Meanwhile, 19th-century settlers lit large scrub fires to clear the land on Auckland and Enderby Islands for pasture and attempted to cultivate potatoes, cabbages and radishes in the peaty ground.
But the islands, unsurprisingly in retrospect, proved inhospitable for farming. From the mid-20th century the Auckland Islands were uninhabited by humans and there was a growing awareness of their wild beauty and precious, endemic species, including the Hooker’s sea lion, yellow-eyed penguins, wandering and southern royal albatrosses, and southern elephant seals. The islands became national nature reserves, and since the 1970s the New Zealand Department of Conservation has been working to restore the islands to their pre-human state (the islands became part of New Zealand in the 1860s). In 1998 the subantarctic islands became a UN World Heritage Site, giving them equal status to Mount Everest and the Grand Canyon as one of the world’s most treasured natural wonders.
A war is waged
In the 1970s, New Zealand’s subantarctic predator eradication mission began, kicked off initially by Wildlife Service, NZ Forest Service, Lands and Survey and other agencies, and continuing when the Department of Conservation was formed in 1987. By the early 1990s the cattle, mice and rabbits were gone from Enderby Island, and the goats and mice had also been removed from the main Auckland Island (the cattle and goats were shot, the rabbits were shot or poisoned, and the mice were poisoned). Some of the wild cattle and French blue rabbits were collected by Rare Breeds NZ and retained for their unique genetic qualities, which had evolved from a century of exposure to the isolated conditions and intense climate.
The sheep and rats were removed from Campbell Island in three stages, beginning in the 1970s (the sheep were shot, the rats were poisoned with cereal baits) and both were eliminated by the early 2000s – setting a new standard as a large, rat-free island.
Staging a comeback
The subsequent transformation of Campbell and Enderby Islands in recent years has been dramatic: not exactly a makeover, but a return to something resembling their original state. Rare birds, some removed for protection such as the Campbell Island flightless teal, were slowly returned and began to thrive. Now there are estimated to be over 500 (we saw three of them in one morning during our December 2016 trip).
Enderby Island has been predator free since 2011. There are now abundant meadows of megaherbs, giant-leafed plants with tropical-looking flowers that seem extraordinarily vibrant in such an untamed environment. Forests of rata, their twisted branches blooming with red flowers in the summer, are filled with the melody of bellbirds. Red-crowned parakeets, Auckland Island pipits, tomtits, giant petrels and banded dotterels all made appearances as we hiked in collective awe across the island.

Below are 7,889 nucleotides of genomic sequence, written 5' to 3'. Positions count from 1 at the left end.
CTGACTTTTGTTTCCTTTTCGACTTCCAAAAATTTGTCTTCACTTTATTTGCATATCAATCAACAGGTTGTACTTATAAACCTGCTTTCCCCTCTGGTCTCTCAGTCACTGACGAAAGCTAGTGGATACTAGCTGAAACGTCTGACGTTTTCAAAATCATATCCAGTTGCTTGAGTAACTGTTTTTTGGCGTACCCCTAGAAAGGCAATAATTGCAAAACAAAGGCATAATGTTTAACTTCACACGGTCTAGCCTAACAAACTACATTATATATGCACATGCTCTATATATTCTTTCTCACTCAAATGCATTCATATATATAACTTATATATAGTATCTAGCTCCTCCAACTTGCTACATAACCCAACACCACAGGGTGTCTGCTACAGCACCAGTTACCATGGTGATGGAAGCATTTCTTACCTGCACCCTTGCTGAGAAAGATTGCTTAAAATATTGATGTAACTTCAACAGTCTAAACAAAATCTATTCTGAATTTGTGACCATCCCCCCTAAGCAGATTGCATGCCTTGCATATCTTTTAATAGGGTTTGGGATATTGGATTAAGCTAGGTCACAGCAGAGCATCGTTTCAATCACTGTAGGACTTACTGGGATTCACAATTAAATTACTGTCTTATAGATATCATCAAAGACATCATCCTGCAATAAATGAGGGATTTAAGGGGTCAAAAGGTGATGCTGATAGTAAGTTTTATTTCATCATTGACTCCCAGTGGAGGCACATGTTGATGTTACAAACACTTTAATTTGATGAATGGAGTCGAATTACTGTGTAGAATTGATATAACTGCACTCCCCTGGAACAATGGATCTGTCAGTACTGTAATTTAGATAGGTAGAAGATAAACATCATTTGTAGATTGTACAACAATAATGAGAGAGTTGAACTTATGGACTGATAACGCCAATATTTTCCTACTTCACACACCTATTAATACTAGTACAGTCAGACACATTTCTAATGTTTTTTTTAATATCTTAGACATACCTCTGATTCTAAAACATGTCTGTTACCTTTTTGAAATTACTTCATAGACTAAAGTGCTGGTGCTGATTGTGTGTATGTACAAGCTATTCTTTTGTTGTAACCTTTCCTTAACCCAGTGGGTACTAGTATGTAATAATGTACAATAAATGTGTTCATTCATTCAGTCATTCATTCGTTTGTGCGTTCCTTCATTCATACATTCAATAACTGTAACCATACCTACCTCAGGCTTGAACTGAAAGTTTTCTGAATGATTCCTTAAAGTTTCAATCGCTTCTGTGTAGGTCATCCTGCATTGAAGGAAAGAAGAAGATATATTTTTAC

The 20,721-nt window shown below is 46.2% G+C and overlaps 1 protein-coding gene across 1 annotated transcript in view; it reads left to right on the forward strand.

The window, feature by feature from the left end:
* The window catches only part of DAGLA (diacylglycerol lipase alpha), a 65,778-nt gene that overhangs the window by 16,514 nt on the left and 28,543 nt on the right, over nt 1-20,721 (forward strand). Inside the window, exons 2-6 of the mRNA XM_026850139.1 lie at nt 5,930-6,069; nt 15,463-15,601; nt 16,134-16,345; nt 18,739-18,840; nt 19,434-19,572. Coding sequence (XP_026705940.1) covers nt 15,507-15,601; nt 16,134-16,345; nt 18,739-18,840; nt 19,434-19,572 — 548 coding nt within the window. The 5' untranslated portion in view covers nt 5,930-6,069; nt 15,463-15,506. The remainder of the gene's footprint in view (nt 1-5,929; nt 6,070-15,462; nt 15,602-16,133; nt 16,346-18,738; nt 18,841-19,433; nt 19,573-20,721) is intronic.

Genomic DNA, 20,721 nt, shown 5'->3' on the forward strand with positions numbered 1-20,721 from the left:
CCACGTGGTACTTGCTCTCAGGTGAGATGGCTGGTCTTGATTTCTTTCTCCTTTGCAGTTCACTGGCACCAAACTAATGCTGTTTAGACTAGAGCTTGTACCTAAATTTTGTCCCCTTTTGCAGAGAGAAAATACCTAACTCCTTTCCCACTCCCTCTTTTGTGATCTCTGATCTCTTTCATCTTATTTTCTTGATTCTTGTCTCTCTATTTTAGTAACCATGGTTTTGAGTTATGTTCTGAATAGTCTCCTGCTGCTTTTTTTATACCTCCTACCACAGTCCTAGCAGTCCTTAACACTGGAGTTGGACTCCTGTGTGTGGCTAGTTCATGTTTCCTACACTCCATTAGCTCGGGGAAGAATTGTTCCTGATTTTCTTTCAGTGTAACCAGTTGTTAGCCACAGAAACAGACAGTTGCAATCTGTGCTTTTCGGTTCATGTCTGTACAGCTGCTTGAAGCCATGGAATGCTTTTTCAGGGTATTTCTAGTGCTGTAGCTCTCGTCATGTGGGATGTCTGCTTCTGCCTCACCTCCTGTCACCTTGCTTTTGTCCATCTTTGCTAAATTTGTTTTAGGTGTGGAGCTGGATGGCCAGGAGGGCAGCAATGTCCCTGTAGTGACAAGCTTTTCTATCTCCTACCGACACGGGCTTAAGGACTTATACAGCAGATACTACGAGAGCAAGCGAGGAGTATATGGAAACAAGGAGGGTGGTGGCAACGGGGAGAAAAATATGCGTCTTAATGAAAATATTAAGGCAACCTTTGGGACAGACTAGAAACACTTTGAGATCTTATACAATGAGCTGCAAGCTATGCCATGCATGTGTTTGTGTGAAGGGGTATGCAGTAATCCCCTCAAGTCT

But the battle is not over yet. While Enderby Island can be proud of its predator-free status, threats from nearby Auckland Island remain. There are still estimated to be 1,000 wild pigs running amok, descendants of the pigs brought over by the first European explorers, and DOC is in the early stages of figuring out exactly how to remove them all in the most efficient way.
“It’s not simple,” says DOC senior biodiversity ranger Ros Cole. “It’s steep, there’s tight vegetation and a range of altitudes. It’s about figuring out the most cost-effective method of eradication.”
Getting around is certainly a challenge. Auckland Island is the largest subantarctic island, 42km long and 23km wide, with 50,000 hectares of steep, boggy terrain and dense scrub. Its southern and western coasts are continuously battered by ferocious waves that are whipped up by the frequent southwesterly gales from Antarctica (they’re not called the Roaring Forties and Furious Fifties latitudes for nothing), and the weather can turn on a dime.It rains almost every day and summer hailstorms are not uncommon.
“It’s outstanding down there in terms of the wildlife, but also very intense and we can’t underestimate the conditions,” emphasises Cole.
“We also have to target our work and make sure we clean [the islands] up properly without impacting on them unnecessarily. We’re always conscious of the impact people can have if we don’t manage things properly.
“There will be biosecurity risks, even to the predator-free islands, until the predators are all eradicated.”
Shona travelled to the Auckland Islands courtesy of Heritage Expeditions (www.heritage-expeditions.com). Her great-great grandmother was born on Auckland Island in 1851 and Shona is writing a historical novel about the Hardwicke settlement.